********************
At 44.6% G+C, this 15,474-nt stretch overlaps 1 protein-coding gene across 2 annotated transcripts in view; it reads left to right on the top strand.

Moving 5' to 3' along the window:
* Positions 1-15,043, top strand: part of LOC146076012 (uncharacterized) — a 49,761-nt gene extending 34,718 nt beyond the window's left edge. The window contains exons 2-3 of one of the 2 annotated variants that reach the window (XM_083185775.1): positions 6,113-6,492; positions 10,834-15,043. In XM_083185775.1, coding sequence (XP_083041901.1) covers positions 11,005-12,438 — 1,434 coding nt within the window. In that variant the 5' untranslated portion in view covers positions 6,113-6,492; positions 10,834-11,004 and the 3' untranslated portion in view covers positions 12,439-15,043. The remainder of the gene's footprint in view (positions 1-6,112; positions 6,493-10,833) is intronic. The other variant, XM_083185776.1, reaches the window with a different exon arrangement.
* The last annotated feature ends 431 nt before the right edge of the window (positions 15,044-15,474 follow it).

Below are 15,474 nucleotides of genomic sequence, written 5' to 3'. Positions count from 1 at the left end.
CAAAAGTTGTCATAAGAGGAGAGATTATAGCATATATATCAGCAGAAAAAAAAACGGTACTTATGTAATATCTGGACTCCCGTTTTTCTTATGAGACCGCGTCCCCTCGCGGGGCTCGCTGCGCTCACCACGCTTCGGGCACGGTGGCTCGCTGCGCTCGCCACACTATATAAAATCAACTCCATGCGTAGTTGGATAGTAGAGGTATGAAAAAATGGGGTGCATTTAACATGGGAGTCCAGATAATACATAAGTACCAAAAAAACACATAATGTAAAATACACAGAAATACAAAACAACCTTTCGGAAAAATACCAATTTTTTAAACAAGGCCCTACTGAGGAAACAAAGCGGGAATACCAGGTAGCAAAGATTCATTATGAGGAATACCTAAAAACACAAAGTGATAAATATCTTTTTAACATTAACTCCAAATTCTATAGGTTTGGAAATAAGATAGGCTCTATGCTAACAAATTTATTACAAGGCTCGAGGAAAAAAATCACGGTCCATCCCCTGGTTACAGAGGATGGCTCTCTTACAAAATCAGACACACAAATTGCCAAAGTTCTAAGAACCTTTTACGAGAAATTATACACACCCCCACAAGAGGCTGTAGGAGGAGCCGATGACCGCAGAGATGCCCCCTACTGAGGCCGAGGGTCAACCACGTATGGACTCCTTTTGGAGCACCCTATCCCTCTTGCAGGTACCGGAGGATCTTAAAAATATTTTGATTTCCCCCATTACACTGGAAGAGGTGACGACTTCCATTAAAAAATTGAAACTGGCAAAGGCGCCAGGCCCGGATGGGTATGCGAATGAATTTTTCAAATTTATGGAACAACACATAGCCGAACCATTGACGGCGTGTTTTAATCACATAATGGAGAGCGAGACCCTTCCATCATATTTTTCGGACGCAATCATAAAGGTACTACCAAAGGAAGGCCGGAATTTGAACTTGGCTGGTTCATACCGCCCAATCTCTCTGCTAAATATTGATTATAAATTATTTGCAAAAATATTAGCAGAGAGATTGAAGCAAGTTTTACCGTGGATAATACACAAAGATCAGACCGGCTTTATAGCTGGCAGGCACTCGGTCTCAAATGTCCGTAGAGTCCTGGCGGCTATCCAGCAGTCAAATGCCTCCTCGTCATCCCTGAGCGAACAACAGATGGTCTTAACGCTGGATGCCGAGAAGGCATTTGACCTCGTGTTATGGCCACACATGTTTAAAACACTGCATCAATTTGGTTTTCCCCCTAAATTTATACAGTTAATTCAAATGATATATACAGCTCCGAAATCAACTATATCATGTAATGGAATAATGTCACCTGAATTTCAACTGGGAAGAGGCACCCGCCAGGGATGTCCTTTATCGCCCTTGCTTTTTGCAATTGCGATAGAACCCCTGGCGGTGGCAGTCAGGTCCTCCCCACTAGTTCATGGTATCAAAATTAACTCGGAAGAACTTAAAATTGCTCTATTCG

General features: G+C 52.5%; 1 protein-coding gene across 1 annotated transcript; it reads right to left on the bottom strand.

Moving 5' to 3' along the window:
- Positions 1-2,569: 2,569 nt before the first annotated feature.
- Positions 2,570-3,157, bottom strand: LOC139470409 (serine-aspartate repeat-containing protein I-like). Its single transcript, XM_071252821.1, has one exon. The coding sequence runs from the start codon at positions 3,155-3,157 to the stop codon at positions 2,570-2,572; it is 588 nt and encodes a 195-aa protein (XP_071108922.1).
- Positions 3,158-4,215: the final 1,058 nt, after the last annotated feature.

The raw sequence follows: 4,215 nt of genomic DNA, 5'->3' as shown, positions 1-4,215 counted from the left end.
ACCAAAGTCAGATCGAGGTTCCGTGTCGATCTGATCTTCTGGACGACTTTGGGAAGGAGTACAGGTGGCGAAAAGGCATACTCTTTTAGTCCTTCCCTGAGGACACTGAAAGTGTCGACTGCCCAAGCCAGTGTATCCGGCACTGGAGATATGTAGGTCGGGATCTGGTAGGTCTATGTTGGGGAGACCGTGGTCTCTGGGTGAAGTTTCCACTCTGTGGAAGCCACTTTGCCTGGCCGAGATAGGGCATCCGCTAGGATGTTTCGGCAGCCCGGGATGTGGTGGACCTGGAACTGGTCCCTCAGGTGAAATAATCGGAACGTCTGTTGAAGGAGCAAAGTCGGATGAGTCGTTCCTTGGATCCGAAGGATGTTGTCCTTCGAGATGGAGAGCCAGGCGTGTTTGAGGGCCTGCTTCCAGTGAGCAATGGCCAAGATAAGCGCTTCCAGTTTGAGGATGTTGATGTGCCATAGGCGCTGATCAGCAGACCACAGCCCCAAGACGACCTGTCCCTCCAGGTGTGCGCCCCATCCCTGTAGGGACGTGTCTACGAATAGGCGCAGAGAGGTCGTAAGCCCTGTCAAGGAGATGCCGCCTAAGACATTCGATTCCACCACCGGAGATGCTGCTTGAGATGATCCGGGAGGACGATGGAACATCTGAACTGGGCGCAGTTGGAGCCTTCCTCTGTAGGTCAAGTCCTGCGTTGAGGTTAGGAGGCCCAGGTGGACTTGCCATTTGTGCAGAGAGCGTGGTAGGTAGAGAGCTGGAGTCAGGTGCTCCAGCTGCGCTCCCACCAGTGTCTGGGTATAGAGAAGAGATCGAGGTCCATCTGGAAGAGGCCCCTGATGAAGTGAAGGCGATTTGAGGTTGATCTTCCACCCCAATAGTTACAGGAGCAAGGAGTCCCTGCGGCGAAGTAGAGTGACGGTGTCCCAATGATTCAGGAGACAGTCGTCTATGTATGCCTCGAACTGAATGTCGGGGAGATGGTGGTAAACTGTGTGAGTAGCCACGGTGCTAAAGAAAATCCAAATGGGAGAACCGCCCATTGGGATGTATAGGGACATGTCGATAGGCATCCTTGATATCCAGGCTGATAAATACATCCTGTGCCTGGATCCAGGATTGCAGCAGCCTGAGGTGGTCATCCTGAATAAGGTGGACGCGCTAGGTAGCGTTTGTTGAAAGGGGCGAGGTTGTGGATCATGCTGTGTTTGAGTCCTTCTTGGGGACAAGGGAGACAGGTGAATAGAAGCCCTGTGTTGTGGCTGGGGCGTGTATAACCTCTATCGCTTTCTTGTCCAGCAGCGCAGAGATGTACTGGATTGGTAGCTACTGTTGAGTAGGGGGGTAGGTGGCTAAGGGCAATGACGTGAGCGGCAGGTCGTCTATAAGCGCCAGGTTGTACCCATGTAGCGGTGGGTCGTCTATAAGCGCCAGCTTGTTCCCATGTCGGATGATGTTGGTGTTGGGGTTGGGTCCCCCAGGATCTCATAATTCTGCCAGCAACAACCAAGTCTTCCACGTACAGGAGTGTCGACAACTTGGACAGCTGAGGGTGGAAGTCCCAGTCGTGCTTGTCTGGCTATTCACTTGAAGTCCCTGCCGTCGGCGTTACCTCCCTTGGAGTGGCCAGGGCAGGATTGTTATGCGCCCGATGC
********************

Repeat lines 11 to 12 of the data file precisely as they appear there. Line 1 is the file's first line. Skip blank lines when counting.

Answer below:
- Positions 3,158-4,215: the final 1,058 nt, after the last annotated feature.

The raw sequence follows: 4,215 nt of genomic DNA, 5'->3' as shown, positions 1-4,215 counted from the left end.